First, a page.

Rumors are still rampant of an impending deal involving both center fielder Aaron Rowand and starting pitcher Jon Lieber with names like outfielder Alex Rios and relief hurlers Scott Linebrink and lefty Boone Logan. The rumored deal for Rios would be a most fortuitous gift to Phillie phans as this is a 25 year outfielder on the cusp of becoming a full fledged star. He made the American League All-Star team last year and his numbers would seem to beg the question of just why would the Toronto Blue Jays even dangle him in a deal.
Most likely they wouldn't and it might only be Gillick's sheer persistence that might save the deal. He seems to want Rios badly but might settle for fellow outfielder Reed Johnson in return for Lieber and prospects. Still thought to be a long shot is a deal for Padres reliever Scott Linebrink, a workhorse of the first order. The Phils have been offering Rowand in the deal but with outfielder Termell Sledge having a banner spring for the Pads, they seem less inclined to part with Linebrink at this time.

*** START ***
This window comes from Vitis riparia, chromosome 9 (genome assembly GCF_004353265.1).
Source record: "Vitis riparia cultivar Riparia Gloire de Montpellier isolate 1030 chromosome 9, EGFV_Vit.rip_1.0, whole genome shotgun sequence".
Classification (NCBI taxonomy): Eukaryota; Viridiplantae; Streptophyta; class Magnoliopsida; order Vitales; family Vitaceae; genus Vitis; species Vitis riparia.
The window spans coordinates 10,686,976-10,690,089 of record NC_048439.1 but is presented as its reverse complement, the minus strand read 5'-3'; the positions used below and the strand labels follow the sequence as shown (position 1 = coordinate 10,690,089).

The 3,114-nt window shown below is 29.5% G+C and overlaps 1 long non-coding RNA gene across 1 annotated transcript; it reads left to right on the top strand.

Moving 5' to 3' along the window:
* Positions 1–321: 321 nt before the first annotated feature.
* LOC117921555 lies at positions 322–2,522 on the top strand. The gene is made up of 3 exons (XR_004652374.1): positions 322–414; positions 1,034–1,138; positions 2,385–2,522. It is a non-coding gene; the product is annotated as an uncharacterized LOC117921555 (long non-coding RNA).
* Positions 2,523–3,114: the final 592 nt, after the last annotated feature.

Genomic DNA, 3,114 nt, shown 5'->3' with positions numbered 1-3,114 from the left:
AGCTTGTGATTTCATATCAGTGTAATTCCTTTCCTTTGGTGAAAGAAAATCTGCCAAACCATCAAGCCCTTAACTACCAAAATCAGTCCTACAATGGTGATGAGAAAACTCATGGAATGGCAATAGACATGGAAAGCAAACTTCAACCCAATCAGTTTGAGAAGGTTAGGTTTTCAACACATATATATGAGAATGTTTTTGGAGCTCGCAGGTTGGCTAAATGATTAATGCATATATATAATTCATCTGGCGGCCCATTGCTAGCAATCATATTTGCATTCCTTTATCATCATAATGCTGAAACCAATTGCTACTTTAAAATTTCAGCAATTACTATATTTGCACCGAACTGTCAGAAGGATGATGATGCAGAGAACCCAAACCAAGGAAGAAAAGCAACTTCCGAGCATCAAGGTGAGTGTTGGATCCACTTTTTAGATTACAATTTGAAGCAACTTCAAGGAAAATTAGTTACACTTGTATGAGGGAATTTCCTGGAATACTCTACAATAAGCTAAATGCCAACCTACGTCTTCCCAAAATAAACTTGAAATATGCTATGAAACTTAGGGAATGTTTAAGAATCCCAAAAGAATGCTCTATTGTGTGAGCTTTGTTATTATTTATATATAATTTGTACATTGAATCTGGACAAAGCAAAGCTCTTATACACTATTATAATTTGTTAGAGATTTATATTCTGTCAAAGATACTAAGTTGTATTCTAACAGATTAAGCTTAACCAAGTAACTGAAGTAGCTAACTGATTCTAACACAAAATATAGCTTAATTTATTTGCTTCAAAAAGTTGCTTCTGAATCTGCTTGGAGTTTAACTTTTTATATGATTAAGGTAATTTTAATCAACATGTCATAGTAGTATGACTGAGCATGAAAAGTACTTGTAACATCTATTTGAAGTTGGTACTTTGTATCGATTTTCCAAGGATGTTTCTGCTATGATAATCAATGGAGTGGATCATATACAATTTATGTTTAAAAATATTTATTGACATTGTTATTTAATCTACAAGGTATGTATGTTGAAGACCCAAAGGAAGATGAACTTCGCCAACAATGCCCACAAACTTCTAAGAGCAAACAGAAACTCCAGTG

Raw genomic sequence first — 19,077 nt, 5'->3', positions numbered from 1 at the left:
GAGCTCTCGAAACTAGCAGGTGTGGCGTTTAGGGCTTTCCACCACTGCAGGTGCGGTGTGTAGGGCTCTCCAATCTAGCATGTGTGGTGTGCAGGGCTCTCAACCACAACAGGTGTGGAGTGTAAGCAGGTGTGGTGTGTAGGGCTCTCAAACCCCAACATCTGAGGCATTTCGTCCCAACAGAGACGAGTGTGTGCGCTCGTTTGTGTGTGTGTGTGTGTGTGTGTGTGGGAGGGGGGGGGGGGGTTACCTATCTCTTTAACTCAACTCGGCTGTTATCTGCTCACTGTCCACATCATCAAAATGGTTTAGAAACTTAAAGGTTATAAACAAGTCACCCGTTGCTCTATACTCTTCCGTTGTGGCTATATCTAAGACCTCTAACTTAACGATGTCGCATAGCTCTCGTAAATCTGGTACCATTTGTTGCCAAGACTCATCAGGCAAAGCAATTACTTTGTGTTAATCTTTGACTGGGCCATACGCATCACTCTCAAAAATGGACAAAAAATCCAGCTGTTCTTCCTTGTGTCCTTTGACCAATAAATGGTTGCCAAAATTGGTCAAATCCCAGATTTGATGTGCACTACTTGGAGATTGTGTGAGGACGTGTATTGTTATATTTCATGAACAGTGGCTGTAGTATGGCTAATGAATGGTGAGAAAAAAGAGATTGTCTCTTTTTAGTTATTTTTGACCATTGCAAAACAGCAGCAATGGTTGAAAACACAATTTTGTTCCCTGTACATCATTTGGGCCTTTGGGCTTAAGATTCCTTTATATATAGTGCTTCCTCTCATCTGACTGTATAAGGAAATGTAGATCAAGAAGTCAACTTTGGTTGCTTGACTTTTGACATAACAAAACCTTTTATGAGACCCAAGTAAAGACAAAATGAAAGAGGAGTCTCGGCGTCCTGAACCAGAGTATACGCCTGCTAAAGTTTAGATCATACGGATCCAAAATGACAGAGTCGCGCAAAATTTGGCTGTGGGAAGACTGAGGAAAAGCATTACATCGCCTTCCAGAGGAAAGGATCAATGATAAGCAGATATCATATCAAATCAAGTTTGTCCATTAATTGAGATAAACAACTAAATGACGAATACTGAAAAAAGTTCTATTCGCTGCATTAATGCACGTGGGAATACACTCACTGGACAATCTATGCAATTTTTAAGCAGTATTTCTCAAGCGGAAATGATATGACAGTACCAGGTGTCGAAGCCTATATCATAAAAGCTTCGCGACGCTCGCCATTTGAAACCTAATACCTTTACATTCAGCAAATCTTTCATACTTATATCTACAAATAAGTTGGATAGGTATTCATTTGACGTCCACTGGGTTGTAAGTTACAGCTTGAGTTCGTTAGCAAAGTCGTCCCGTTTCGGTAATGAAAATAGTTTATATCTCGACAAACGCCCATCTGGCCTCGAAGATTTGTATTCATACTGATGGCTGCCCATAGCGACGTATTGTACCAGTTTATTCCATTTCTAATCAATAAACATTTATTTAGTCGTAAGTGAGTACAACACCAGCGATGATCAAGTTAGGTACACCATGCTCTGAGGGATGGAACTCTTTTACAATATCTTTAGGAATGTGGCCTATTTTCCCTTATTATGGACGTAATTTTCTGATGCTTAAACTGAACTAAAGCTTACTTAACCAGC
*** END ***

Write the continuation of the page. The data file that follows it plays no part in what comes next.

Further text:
The whispers that might have the most credence involve Rowand's old team, the Chicago White Sox. They seem in need of a centerfielder and have always longed to have the feisty Rowand return to scene of his greatest baseball triumphs. The Phils have inquired about Boone Logan, a 22 year old lefty reliever with nasty stuff and a promising major league future.
Logan alone for Rowand won't get the deal done and the Phils has asked the ChiSox to sweeten the pot and add fellow veteran reliever Mike MacDougal to the deal. MacDougal, a former closer with Kansas City, would seem to be exactly the type of reliever that Gillick covets, a sturdy arm with the ability to close should Tom Gordon suffer a reoccurrence of arm woes this summer. Logan would add another lefty to the equation along with Smith, Castro and possibly Happ.